Thermal gradients shown to enhance spin transport in graphene

06.12. 2017 Nanotechnology News - Nanoscience, Nanotechnolgy, Nanotech News

Scientists of the ICN2 Physics and Engineering of Nanodevices Group, led by ICREA Prof. Sergio O. Valenzuela, have contributed to the literature on spin caloritronics with a focus on the effect of thermal gradients on spins in graphene. The paper titled "Thermoelectric spin voltage in graphene" was published this week in Nature Nanotechnology, with lead author Juan F. Sierra.

Hybrid electrolyte enhances supercapacitance in vertical graphene nanosheets

05.12. 2017 Nanotechnology News - Nanoscience, Nanotechnolgy, Nanotech News

Supercapacitors can store more energy than and are preferable to batteries because they are able to charge faster, mainly due to the vertical graphene nanosheets (VGNs) that are larger and positioned closer together. VGNs are 3-D networks of carbon nanomaterial that grow in rows of vertical sheets, providing a large surface area for greater charge storage capacity. Also called carbon nanowalls or graphene nanoflakes, VGNs offer promise in high-power energy storage systems, fuel cells, bio sensors and magnetic devices, amongst others.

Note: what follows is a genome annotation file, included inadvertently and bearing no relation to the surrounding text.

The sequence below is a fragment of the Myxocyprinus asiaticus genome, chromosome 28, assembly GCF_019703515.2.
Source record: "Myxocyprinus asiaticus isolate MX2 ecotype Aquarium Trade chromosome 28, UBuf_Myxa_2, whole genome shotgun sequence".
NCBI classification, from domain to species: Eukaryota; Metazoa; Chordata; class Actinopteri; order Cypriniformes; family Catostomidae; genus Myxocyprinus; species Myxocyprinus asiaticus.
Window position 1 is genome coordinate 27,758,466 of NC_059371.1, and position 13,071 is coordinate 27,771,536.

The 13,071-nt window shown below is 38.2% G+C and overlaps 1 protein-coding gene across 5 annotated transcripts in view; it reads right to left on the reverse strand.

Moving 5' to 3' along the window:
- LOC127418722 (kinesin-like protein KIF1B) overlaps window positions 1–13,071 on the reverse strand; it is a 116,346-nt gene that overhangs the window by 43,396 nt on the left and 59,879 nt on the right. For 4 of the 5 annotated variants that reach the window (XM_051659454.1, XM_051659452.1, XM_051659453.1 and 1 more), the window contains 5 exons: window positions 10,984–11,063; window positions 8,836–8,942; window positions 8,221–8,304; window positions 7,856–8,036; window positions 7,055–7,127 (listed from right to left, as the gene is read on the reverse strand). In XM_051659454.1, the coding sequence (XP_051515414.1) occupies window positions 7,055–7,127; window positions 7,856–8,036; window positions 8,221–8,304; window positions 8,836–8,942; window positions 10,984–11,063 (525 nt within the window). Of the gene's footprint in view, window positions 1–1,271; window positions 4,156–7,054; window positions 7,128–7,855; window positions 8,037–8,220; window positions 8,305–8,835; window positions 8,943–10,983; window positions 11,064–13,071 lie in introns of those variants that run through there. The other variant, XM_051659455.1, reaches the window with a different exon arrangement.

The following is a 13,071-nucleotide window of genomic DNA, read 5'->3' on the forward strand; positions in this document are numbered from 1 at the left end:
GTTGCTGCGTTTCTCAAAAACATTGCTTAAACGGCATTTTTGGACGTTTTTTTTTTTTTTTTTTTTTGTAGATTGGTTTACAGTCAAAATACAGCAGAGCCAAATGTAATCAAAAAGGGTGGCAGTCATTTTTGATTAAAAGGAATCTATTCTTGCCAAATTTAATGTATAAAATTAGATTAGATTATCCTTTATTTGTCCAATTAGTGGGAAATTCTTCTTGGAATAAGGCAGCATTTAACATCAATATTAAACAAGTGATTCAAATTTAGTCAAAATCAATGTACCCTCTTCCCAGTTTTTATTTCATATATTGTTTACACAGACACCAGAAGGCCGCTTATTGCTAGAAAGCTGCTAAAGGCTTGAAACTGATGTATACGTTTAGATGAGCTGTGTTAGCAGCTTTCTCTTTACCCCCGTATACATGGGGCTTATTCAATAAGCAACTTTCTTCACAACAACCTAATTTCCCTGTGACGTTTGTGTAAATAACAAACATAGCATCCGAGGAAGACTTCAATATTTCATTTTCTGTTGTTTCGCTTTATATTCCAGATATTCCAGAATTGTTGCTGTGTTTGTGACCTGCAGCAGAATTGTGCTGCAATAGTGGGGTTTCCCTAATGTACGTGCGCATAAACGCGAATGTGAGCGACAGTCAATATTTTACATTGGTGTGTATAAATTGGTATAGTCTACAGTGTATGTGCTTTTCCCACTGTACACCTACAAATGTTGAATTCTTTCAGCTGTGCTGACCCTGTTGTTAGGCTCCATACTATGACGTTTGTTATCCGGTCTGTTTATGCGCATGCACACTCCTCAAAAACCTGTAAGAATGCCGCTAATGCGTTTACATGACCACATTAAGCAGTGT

Researchers successfully measure some of the quantum properties of electrons in 2-D semiconductors

05.12. 2017 Nanotechnology News - Nanoscience, Nanotechnolgy, Nanotech News

A group of spintronics researchers at EPFL is using new materials to reveal more of the many capabilities of electrons. The field of spintronics seeks to tap the quantum properties of "spin," the term often used to describe one of the fundamental properties of elementary particles - in this case, electrons. This is among the most cutting-edge areas of research in electronics today.

Humidity switches molecular diode off and on

04.12. 2017 Nanotechnology News - Nanoscience, Nanotechnolgy, Nanotech News

An international group of scientists from Leiden, Delft, Bern and Chuo has developed the first switchable molecular diode, which can be turned on and off through humidity. It also functions as a humidity sensor at the nanoscale. The study has been published in Nature Nanotechnology.